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Endocrinol Metab. 2014 Sep;29(3):217-225. English. Review. https://doi.org/10.3803/EnM.2014.29.3.217
Kim TY , Kim WG , Kim WB , Shong YK .
Department of Internal Medicine, Asan Medical Center, University of Ulsan College of Medicine, Seoul, Korea. ykshong@amc.seoul.kr
Abstract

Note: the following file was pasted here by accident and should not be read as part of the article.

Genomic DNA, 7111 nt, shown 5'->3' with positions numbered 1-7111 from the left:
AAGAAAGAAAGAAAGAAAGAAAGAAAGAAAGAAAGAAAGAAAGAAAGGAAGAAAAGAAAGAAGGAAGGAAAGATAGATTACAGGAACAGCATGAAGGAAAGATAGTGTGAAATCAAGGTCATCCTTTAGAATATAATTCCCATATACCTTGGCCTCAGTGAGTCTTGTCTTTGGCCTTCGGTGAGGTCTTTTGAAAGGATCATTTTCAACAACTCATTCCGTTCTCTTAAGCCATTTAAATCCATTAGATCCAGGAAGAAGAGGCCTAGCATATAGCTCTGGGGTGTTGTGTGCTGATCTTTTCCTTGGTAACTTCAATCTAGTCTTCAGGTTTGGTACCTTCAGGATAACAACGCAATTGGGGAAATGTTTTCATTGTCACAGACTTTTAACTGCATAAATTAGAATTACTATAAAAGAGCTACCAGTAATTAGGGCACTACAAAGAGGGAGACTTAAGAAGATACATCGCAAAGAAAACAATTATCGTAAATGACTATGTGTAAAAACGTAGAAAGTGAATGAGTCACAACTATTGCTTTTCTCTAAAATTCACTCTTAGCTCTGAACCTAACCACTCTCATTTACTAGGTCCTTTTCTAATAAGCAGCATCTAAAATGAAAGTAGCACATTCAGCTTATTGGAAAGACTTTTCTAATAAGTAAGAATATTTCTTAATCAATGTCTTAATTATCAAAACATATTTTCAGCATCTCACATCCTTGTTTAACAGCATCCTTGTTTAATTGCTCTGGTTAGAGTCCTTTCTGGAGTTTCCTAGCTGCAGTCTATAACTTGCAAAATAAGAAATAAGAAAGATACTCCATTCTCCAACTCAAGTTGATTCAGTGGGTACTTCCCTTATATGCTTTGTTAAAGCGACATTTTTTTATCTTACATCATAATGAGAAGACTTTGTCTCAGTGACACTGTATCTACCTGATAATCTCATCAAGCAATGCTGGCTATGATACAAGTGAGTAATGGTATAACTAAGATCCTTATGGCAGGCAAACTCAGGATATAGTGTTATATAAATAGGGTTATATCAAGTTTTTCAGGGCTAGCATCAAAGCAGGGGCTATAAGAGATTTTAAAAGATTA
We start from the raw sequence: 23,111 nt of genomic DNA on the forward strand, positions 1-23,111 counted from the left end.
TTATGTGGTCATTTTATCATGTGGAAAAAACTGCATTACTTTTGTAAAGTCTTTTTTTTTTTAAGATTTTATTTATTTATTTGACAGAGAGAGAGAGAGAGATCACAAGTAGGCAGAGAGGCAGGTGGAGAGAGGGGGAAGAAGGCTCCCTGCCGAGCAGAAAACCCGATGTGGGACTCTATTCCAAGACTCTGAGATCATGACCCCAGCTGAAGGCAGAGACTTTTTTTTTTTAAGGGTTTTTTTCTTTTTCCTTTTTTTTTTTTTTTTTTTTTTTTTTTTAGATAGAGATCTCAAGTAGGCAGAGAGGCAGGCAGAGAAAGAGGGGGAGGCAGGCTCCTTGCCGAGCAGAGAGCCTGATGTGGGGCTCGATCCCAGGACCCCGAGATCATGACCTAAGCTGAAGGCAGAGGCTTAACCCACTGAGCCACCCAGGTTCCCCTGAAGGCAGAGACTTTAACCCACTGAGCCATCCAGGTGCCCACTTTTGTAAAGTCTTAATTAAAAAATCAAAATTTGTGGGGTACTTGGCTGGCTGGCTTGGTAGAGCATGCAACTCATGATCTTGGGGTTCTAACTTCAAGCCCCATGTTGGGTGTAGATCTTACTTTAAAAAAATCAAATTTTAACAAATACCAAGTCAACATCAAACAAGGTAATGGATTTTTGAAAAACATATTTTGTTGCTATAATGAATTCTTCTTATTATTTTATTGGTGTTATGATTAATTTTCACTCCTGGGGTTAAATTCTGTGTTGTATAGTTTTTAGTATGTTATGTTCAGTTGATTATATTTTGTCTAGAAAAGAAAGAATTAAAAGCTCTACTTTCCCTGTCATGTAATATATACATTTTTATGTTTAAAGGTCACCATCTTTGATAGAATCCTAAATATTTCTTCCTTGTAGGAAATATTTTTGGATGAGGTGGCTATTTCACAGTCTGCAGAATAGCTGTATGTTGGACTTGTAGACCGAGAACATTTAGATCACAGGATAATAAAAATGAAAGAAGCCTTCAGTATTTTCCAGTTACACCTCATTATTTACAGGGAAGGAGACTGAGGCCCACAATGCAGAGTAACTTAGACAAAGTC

Thyroid cancer is increasing all over the world. The exact cause of this increase is still debated and there are conflicting reports. Sophisticated molecular studies suggest that environmental chemicals may have effects of thyroid carcinogenesis. The development of powerful molecular biology techniques has enabled targeted next-generation sequencing for detection of mutations in thyroid cancer, and this technique can make a specific diagnosis of thyroid cancer in cytologically indeterminate cases. The initial treatment of well-differentiated thyroid cancer (DTC) is surgery followed by radioiodine remnant ablation. However, further studies are needed to determine the optimal dosage of radioactive iodine for DTC patients with lateral neck metastasis. DTC is an indolent tumor and may cause death even decades later. Thus, long-term follow-up is mandatory. Recently, dynamic risk stratification (DRS) has begun to use stimulated thyroglobulin level at 1 year after the initial treatment and restratified the risk in accordance with the response to the initial treatment. This DRS strategy accurately predicts disease free survival and can be widely used in daily clinical settings. For the iodine refractory metastatic disease, redifferentiation therapy and targeted therapy are two promising alternative treatments. Sorafenib is the first approved agent for the treatment of progressive iodine refractory advanced thyroid cancer in Korea and may be very helpful for radioactive-refractory locally advanced or metastatic DTC. Selumetinib may be an effective redifferentiating agent and could be used within several years.

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